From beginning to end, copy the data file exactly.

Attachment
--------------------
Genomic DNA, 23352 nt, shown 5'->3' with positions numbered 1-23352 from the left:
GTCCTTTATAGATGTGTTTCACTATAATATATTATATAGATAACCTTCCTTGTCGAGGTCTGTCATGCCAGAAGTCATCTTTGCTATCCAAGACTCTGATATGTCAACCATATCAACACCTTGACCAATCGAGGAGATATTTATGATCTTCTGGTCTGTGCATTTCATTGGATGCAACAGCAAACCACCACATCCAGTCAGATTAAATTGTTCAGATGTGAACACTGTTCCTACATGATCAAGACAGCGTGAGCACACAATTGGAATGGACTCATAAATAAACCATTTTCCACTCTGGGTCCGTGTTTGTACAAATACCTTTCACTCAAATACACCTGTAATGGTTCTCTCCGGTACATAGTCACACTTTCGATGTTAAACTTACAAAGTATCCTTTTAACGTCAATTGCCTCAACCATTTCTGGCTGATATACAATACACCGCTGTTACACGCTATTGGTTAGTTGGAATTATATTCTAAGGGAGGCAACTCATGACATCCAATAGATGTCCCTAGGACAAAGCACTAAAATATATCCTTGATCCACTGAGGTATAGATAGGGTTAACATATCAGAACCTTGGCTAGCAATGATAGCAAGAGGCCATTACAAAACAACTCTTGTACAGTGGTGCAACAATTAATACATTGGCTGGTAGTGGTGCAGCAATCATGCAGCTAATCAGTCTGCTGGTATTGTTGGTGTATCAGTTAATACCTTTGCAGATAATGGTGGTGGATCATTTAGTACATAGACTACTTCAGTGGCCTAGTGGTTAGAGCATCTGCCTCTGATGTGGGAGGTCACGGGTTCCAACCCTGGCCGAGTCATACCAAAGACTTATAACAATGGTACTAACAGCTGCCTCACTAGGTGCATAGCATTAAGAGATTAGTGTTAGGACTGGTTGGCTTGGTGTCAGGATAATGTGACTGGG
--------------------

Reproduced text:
Genomic DNA, 23352 nt, shown 5'->3' with positions numbered 1-23352 from the left:
GTCCTTTATAGATGTGTTTCACTATAATATATTATATAGATAACCTTCCTTGTCGAGGTCTGTCATGCCAGAAGTCATCTTTGCTATCCAAGACTCTGATATGTCAACCATATCAACACCTTGACCAATCGAGGAGATATTTATGATCTTCTGGTCTGTGCATTTCATTGGATGCAACAGCAAACCACCACATCCAGTCAGATTAAATTGTTCAGATGTGAACACTGTTCCTACATGATCAAGACAGCGTGAGCACACAATTGGAATGGACTCATAAATAAACCATTTTCCACTCTGGGTCCGTGTTTGTACAAATACCTTTCACTCAAATACACCTGTAATGGTTCTCTCCGGTACATAGTCACACTTTCGATGTTAAACTTACAAAGTATCCTTTTAACGTCAATTGCCTCAACCATTTCTGGCTGATATACAATACACCGCTGTTACACGCTATTGGTTAGTTGGAATTATATTCTAAGGGAGGCAACTCATGACATCCAATAGATGTCCCTAGGACAAAGCACTAAAATATATCCTTGATCCACTGAGGTATAGATAGGGTTAACATATCAGAACCTTGGCTAGCAATGATAGCAAGAGGCCATTACAAAACAACTCTTGTACAGTGGTGCAACAATTAATACATTGGCTGGTAGTGGTGCAGCAATCATGCAGCTAATCAGTCTGCTGGTATTGTTGGTGTATCAGTTAATACCTTTGCAGATAATGGTGGTGGATCATTTAGTACATAGACTACTTCAGTGGCCTAGTGGTTAGAGCATCTGCCTCTGATGTGGGAGGTCACGGGTTCCAACCCTGGCCGAGTCATACCAAAGACTTATAACAATGGTACTAACAGCTGCCTCACTAGGTGCATAGCATTAAGAGATTAGTGTTAGGACTGGTTGGCTTGGTGTCAGGATAATGTGACTGGG